This is something I've wanted to see, that Obama realized that we are in a situation eerily similar to when FDR entered the presidency in 1932. It's important because FDR gave us 50 years of prosperity and a large middle class for the very first time. It only started falling apart when Reagan came into office and started dismantling all of it, which has led us directly to where we are now.
My favorite economist Paul Krugman wrote a long article on this called "What Obama Must Do" and brought up what FDR did. Image by Getty Images via DaylifeBut he had more detail:
The last president to face a similar mess was Franklin Delano Roosevelt, and you can learn a lot from his example. That doesn't mean, however, that you should do everything FDR did. On the contrary, you have to take care to emulate his successes, but avoid repeating his mistakes.He then goes on to say that creating universal health care would be his biggest legacy:
Back in 1993, when the Clintons tried and failed to create a universal health care system, Republican strategists like William Kristol (now my colleague at The New York Times) urged their party to oppose any reform on political grounds; they argued that a successful health care program, by conveying the message that government can actually serve the public interest, would fundamentally shift American politics in a progressive direction. They were right — and the same considerations that made conservatives so opposed to health care reform should make you determined to make it happen.Think for a moment about what Kristol said - they should oppose health care not because it is bad for America but because it is good for America. It would destroy their myth of government always bad and turn us in a proghressive path. He was perfectlyt willing to let people die due to lack of health care in order to advance the Republican political agenda. This is why I call Republicans evil.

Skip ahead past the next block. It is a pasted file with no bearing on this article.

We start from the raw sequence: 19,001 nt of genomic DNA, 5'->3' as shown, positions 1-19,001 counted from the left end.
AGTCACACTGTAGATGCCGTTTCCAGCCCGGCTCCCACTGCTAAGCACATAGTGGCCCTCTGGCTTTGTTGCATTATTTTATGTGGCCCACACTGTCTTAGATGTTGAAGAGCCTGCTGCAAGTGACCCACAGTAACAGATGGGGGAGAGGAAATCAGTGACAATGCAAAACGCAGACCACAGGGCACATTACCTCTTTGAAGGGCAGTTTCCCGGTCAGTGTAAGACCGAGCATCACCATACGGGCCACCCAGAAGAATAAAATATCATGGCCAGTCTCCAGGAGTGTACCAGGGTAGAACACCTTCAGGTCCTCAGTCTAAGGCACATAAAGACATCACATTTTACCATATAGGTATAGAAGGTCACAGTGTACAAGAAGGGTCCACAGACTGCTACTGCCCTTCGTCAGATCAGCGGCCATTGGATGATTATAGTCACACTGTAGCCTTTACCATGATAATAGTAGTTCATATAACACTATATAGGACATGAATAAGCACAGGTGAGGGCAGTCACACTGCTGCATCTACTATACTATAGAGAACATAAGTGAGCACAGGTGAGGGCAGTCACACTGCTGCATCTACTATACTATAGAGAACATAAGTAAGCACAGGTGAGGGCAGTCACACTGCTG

Universal health care, then, should be your biggest priority after rescuing the economy. Providing coverage for all Americans can be for your administration what Social Security was for the New Deal. But the New Deal achieved something else: It made America a middle-class society. Under FDR, America went through what labor historians call the Great Compression, a dramatic rise in wages for ordinary workers that greatly reduced income inequality. Before the Great Compression, America was a society of rich and poor; afterward it was a society in which most people, rightly, considered themselves middle class. It may be hard to match that achievement today, but you can, at least, move the country in the right direction.
What caused the Great Compression? That's a complicated story, but one important factor was the rise of organized labor: Union membership tripled between 1935 and 1945. Unions not only negotiated better wages for their own members, they also enhanced the bargaining power of workers throughout the economy. At the time, conservatives warned that wage gains would have disastrous economic effects — that the rise of unions would cripple employment and economic growth. But in fact, the Great Compression was followed by the great postwar boom, which doubled American living standards over the course of a generation.
So we need health care and robust unions, the very things Republicans fight tooth and nail to stop. I very much recommend reading all of Krugman's article. It is long but easy to read and chock full of details. You will understand just how bad off we really are right now and what needs to be done to fix it.